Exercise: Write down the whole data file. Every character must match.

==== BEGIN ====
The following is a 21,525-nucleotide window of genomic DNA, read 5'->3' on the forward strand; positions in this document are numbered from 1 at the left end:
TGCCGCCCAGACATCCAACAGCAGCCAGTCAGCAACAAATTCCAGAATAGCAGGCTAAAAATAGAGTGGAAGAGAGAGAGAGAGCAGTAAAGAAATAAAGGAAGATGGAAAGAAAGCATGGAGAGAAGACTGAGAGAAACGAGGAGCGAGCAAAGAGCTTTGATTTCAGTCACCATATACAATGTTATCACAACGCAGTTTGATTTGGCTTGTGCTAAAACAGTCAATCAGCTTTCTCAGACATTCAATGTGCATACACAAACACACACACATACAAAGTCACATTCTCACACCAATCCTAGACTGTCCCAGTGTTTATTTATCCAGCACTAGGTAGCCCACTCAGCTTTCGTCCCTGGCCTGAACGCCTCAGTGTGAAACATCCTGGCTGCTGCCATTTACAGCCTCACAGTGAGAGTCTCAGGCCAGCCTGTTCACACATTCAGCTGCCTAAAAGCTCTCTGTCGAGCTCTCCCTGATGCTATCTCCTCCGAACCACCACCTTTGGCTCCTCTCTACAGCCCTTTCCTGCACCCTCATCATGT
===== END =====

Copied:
The following is a 21,525-nucleotide window of genomic DNA, read 5'->3' on the forward strand; positions in this document are numbered from 1 at the left end:
TGCCGCCCAGACATCCAACAGCAGCCAGTCAGCAACAAATTCCAGAATAGCAGGCTAAAAATAGAGTGGAAGAGAGAGAGAGAGCAGTAAAGAAATAAAGGAAGATGGAAAGAAAGCATGGAGAGAAGACTGAGAGAAACGAGGAGCGAGCAAAGAGCTTTGATTTCAGTCACCATATACAATGTTATCACAACGCAGTTTGATTTGGCTTGTGCTAAAACAGTCAATCAGCTTTCTCAGACATTCAATGTGCATACACAAACACACACACATACAAAGTCACATTCTCACACCAATCCTAGACTGTCCCAGTGTTTATTTATCCAGCACTAGGTAGCCCACTCAGCTTTCGTCCCTGGCCTGAACGCCTCAGTGTGAAACATCCTGGCTGCTGCCATTTACAGCCTCACAGTGAGAGTCTCAGGCCAGCCTGTTCACACATTCAGCTGCCTAAAAGCTCTCTGTCGAGCTCTCCCTGATGCTATCTCCTCCGAACCACCACCTTTGGCTCCTCTCTACAGCCCTTTCCTGCACCCTCATCATGT